Philadelphia Gear: Providing Innovative Power Transmission
and Gearing Solutions for over 100 Years
In 1892, George B. Grant founded Philadelphia Gear Works in the perfect location to serve the booming steel and anthracite coal industries of Pennsylvania's Lehigh Valley. At the time, the country was in need of raw materials - from steel for railroads, ships and bridges; to coal for power generation; to wood, copper and other materials; as well as machinery for food production. All of this production required dependable gearing, allowing Philadelphia Gear to prosper.
By 1907, Philadelphia Gear employed 17 machinists - 20 by 1911 - continuing this growth over the next five years. A look at Philadelphia Gear's 1912 catalog shows not only standard stocked gears, but also custom-made products.
As the gearing industry continued to prosper, gear
manufacturers recognized the value of joining together to advance
the industry. Thus, Philadelphia Gear joined with nine other gearing
companies to form the American
Gear Manufacturing Association (AGMA) in 1916.
At this time, much of Europe was entrenched
in the first World War. When the U.S. entered the war in 1917,
companies such as Philadelphia Gear increased their production
of gears, sprockets, chain and automotive transmissions for
ships, planes, munitions, tanks and machinery. Philadelphia
Gear tripled its workforce to 55 machinists and 10 office
As the gearing industry continued to evolve,
Philadelphia Gear began producing completely packaged power
transmission products. Our 1922 catalog shows an enclosed
speed reducer, which was a first. Users of gear-related machinery
could now rely on Philadelphia Gear power transmission specialists
to create entire drive systems.
While other companies were ruined by the Great
Depression, Philadelphia Gear survived thanks to our sale
of the speed reducer. By 1939, speed reducers had become a
major emphasis at Philadelphia Gear. During this time we also
produced couplings and electric hoists, as well as every type
and size of gear.
With the outbreak of World War II, Philadelphia Gear produced 14-foot ring gears to rotate battleship gun turrets, and worm gears for the hydraulic systems of virtually every Navy destroyer launched.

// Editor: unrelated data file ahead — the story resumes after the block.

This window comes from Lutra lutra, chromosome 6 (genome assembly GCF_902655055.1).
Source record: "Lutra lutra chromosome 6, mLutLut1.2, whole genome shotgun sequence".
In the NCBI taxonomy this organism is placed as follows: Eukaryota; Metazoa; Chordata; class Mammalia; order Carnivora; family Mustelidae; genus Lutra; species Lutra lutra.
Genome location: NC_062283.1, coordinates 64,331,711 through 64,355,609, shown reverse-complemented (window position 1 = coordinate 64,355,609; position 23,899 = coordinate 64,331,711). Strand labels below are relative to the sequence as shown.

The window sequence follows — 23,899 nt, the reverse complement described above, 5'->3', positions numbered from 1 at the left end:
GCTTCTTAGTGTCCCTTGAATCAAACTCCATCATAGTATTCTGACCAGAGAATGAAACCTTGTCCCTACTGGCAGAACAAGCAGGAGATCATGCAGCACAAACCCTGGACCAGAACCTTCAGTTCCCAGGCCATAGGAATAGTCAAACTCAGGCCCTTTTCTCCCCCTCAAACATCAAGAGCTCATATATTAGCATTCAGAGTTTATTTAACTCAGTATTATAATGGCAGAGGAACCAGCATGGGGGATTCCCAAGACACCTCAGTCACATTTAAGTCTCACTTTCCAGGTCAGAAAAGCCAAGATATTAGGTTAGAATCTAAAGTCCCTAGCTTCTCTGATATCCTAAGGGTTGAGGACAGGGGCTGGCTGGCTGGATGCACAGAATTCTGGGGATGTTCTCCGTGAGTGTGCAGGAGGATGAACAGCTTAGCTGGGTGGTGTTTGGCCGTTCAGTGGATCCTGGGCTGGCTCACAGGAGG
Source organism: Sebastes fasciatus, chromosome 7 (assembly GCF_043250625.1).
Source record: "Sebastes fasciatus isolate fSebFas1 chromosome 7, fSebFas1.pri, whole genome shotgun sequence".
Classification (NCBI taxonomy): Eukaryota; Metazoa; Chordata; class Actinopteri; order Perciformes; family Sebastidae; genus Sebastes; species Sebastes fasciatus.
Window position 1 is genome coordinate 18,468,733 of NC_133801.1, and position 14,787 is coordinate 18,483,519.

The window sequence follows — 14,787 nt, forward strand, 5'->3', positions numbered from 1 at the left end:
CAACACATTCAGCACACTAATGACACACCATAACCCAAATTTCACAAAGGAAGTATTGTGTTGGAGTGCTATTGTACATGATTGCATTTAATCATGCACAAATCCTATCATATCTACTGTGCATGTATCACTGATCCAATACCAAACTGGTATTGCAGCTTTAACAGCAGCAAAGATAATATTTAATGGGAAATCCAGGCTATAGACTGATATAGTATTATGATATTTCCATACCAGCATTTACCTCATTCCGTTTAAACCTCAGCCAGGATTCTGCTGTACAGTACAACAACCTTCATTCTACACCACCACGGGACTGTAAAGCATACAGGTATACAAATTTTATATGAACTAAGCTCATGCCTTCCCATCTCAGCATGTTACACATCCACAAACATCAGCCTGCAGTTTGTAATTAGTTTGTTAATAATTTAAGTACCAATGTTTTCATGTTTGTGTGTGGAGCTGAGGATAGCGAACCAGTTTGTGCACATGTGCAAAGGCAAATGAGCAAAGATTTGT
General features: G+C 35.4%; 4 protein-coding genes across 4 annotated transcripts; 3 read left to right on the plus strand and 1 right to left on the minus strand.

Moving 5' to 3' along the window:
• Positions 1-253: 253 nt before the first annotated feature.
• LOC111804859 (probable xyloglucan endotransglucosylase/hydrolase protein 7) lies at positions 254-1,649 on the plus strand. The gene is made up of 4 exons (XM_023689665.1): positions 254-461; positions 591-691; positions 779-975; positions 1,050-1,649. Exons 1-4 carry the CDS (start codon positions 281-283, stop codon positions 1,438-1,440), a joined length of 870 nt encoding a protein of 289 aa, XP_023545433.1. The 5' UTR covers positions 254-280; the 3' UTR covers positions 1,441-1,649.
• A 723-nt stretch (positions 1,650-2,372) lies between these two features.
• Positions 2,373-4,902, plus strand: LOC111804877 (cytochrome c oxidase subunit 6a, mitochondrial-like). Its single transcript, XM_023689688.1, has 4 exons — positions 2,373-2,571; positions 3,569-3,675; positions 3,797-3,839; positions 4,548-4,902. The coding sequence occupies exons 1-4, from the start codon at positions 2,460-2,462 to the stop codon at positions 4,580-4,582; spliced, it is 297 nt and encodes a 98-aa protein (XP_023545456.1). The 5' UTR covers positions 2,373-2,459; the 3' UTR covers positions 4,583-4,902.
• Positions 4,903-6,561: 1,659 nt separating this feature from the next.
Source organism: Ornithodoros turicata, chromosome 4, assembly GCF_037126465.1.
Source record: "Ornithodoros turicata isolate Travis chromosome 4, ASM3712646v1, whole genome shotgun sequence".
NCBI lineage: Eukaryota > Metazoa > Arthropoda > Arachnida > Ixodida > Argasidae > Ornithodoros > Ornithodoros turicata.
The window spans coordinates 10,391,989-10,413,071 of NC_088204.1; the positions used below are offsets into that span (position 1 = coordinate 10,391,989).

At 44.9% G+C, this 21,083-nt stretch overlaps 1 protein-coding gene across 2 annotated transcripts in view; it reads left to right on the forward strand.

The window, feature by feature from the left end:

Philadelphia Gear Innovations Continue
Philadelphia Gear flourished after the war,
integrating innovative European technology, like Maag, into
gear production - the first U.S. company to do so for industrial
applications. Other new applications included the design and
manufacture of mechanical fluid mixers for agitating a variety
of chemical and petroleum products - known as Philadelphia
By 1960, Philadelphia Gear had expanded to a
larger facility in King of Prussia, Pennsylvania, purchasing
the most advanced machine tools, heat-treating furnaces, grinding
equipment and quality control devices available.
The new equipment was put to use right away;
as we were called upon by NASA and the U.S. Department of
Defense to supply gearing for large-scale radar and radio
telescopes used to track satellites and missiles, as well
as explore outer space. The special gear trains had to be
both extraordinarily accurate and durable, and our highly
skilled workers produced gearing to increasingly exacting
specifications - building our reputation for large, special-function
and custom gearing.
Such specialty gearing later included large,
right-angle gearboxes for coal-pulverizing mills for electric
power generation; pinion stands, rolling mill drives, and
a new shaft-mounted reducer for the basic oxygen furnace used
by the steel industry,
drives for cement kilns
and sugar mills; high-speed
drives for pumps, compressors,
test stands and gas turbines; large marine
gears; and speed reducers and gearmotors.
Philadelphia Gear enclosed
drives; continued to help bring fuel and energy to the world
- from the Alaska Pipeline, to offshore oil
drilling rigs in the Gulf of Mexico and North Atlantic, to
the Saudi Arabian Gas Gathering Program.
Adjusting to the Needs of Modern Power Transmission
As industry continued to grow through the 1980s,
increasing amounts of power transmission were needed within
ever-smaller spaces - including large roller mills in the
cement industry, and hydroturbines for power generation. Responding
to this demand, Philadelphia Gear reintroduced the principle
of epicyclic gearing for power generation in limited space.
Today, Philadelphia Gear stands ready to capitalize
on our more than 100 years of expertise, providing customers
with a complete array of power transmission solutions, including
the optimization of our inspect-and-repair regional service
and manufacturing centers, strategically located across the